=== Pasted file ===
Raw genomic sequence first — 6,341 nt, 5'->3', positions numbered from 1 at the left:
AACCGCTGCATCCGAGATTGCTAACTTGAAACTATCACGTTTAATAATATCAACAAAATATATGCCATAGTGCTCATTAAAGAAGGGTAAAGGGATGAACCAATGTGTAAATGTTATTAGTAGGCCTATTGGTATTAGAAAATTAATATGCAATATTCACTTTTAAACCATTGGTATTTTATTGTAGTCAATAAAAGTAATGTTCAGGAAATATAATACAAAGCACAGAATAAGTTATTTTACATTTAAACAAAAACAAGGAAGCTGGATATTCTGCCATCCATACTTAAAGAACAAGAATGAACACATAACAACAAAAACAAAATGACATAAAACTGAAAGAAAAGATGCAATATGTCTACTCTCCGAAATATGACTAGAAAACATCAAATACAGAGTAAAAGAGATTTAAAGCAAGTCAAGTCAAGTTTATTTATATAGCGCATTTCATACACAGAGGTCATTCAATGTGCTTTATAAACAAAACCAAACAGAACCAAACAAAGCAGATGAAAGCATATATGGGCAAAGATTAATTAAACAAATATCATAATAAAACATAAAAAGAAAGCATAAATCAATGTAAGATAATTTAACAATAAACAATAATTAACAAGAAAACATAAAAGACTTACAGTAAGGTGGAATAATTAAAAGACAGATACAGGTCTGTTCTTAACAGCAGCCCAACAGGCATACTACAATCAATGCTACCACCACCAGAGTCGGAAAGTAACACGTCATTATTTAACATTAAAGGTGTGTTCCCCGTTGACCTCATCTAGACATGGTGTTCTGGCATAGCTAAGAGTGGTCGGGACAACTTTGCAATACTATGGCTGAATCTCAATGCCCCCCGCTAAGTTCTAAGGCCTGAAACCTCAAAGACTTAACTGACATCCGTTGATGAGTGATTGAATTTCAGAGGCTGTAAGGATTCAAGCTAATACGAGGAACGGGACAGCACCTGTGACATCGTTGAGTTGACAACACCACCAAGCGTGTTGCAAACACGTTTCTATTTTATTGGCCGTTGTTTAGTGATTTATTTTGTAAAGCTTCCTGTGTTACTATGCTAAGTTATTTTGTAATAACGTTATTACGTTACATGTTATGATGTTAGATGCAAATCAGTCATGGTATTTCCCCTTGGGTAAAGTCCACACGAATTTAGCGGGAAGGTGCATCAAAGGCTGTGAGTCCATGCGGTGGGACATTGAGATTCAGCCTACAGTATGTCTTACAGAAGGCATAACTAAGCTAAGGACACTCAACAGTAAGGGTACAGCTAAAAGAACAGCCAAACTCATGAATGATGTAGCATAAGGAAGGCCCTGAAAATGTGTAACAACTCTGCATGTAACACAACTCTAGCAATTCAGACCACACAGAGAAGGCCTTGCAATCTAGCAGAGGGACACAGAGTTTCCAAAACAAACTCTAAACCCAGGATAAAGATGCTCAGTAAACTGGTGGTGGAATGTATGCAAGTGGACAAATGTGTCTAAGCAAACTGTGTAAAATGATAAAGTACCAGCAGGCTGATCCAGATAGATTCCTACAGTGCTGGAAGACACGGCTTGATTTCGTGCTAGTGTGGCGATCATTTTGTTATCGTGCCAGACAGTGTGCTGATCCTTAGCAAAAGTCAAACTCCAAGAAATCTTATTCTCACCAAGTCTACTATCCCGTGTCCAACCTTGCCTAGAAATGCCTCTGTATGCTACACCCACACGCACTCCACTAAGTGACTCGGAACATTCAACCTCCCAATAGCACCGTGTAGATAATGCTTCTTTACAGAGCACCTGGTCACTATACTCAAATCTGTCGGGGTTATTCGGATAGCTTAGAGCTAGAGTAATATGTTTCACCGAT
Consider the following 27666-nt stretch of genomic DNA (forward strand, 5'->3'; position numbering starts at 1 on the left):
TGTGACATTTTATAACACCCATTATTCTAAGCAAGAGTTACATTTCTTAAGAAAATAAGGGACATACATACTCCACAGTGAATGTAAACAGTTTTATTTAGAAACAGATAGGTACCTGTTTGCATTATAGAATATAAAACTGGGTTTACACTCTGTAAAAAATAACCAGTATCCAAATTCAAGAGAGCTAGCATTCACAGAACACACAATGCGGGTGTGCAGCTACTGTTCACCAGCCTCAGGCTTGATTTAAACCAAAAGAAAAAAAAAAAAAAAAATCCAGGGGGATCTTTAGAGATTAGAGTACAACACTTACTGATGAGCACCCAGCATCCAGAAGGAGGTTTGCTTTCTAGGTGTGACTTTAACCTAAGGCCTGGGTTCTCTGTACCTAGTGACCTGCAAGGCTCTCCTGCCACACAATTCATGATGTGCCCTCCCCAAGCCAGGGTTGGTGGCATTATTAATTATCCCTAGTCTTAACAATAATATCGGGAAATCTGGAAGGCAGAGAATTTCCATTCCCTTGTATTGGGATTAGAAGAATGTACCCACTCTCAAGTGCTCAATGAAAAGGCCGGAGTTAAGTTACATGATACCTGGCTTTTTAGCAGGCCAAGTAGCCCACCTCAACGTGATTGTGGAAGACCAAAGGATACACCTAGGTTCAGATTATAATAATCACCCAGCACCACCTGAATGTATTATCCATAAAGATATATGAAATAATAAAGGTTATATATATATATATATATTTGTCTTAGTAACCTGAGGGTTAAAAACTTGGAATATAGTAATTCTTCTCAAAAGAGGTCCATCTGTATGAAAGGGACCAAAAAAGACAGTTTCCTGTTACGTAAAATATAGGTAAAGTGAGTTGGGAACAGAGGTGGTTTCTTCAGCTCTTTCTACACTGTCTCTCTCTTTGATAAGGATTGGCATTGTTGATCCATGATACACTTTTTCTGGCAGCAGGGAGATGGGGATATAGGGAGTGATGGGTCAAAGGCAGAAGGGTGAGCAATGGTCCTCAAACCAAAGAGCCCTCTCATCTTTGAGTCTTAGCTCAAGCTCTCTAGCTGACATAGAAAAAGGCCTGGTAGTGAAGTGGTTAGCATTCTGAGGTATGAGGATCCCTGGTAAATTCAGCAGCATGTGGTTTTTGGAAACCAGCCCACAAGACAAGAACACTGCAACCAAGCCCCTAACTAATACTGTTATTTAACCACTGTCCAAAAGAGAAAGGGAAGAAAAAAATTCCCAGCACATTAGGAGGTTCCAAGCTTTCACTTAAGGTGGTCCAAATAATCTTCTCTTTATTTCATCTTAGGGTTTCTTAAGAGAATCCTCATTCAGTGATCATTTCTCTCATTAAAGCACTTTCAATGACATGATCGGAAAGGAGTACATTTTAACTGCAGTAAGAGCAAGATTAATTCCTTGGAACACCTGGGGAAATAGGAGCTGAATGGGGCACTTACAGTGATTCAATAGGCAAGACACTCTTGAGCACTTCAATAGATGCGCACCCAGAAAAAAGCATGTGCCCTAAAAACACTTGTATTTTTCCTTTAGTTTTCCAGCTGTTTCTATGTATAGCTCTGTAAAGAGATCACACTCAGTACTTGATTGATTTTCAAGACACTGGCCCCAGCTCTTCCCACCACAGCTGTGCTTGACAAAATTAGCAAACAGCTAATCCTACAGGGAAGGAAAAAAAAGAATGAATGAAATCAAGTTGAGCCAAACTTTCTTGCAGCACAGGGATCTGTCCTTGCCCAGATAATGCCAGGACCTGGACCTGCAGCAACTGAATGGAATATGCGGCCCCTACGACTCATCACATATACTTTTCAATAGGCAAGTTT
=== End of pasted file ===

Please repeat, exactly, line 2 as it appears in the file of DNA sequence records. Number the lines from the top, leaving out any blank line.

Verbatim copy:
AACCGCTGCATCCGAGATTGCTAACTTGAAACTATCACGTTTAATAATATCAACAAAATATATGCCATAGTGCTCATTAAAGAAGGGTAAAGGGATGAACCAATGTGTAAATGTTATTAGTAGGCCTATTGGTATTAGAAAATTAATATGCAATATTCACTTTTAAACCATTGGTATTTTATTGTAGTCAATAAAAGTAATGTTCAGGAAATATAATACAAAGCACAGAATAAGTTATTTTACATTTAAACAAAAACAAGGAAGCTGGATATTCTGCCATCCATACTTAAAGAACAAGAATGAACACATAACAACAAAAACAAAATGACATAAAACTGAAAGAAAAGATGCAATATGTCTACTCTCCGAAATATGACTAGAAAACATCAAATACAGAGTAAAAGAGATTTAAAGCAAGTCAAGTCAAGTTTATTTATATAGCGCATTTCATACACAGAGGTCATTCAATGTGCTTTATAAACAAAACCAAACAGAACCAAACAAAGCAGATGAAAGCATATATGGGCAAAGATTAATTAAACAAATATCATAATAAAACATAAAAAGAAAGCATAAATCAATGTAAGATAATTTAACAATAAACAATAATTAACAAGAAAACATAAAAGACTTACAGTAAGGTGGAATAATTAAAAGACAGATACAGGTCTGTTCTTAACAGCAGCCCAACAGGCATACTACAATCAATGCTACCACCACCAGAGTCGGAAAGTAACACGTCATTATTTAACATTAAAGGTGTGTTCCCCGTTGACCTCATCTAGACATGGTGTTCTGGCATAGCTAAGAGTGGTCGGGACAACTTTGCAATACTATGGCTGAATCTCAATGCCCCCCGCTAAGTTCTAAGGCCTGAAACCTCAAAGACTTAACTGACATCCGTTGATGAGTGATTGAATTTCAGAGGCTGTAAGGATTCAAGCTAATACGAGGAACGGGACAGCACCTGTGACATCGTTGAGTTGACAACACCACCAAGCGTGTTGCAAACACGTTTCTATTTTATTGGCCGTTGTTTAGTGATTTATTTTGTAAAGCTTCCTGTGTTACTATGCTAAGTTATTTTGTAATAACGTTATTACGTTACATGTTATGATGTTAGATGCAAATCAGTCATGGTATTTCCCCTTGGGTAAAGTCCACACGAATTTAGCGGGAAGGTGCATCAAAGGCTGTGAGTCCATGCGGTGGGACATTGAGATTCAGCCTACAGTATGTCTTACAGAAGGCATAACTAAGCTAAGGACACTCAACAGTAAGGGTACAGCTAAAAGAACAGCCAAACTCATGAATGATGTAGCATAAGGAAGGCCCTGAAAATGTGTAACAACTCTGCATGTAACACAACTCTAGCAATTCAGACCACACAGAGAAGGCCTTGCAATCTAGCAGAGGGACACAGAGTTTCCAAAACAAACTCTAAACCCAGGATAAAGATGCTCAGTAAACTGGTGGTGGAATGTATGCAAGTGGACAAATGTGTCTAAGCAAACTGTGTAAAATGATAAAGTACCAGCAGGCTGATCCAGATAGATTCCTACAGTGCTGGAAGACACGGCTTGATTTCGTGCTAGTGTGGCGATCATTTTGTTATCGTGCCAGACAGTGTGCTGATCCTTAGCAAAAGTCAAACTCCAAGAAATCTTATTCTCACCAAGTCTACTATCCCGTGTCCAACCTTGCCTAGAAATGCCTCTGTATGCTACACCCACACGCACTCCACTAAGTGACTCGGAACATTCAACCTCCCAATAGCACCGTGTAGATAATGCTTCTTTACAGAGCACCTGGTCACTATACTCAAATCTGTCGGGGTTATTCGGATAGCTTAGAGCTAGAGTAATATGTTTCACCGAT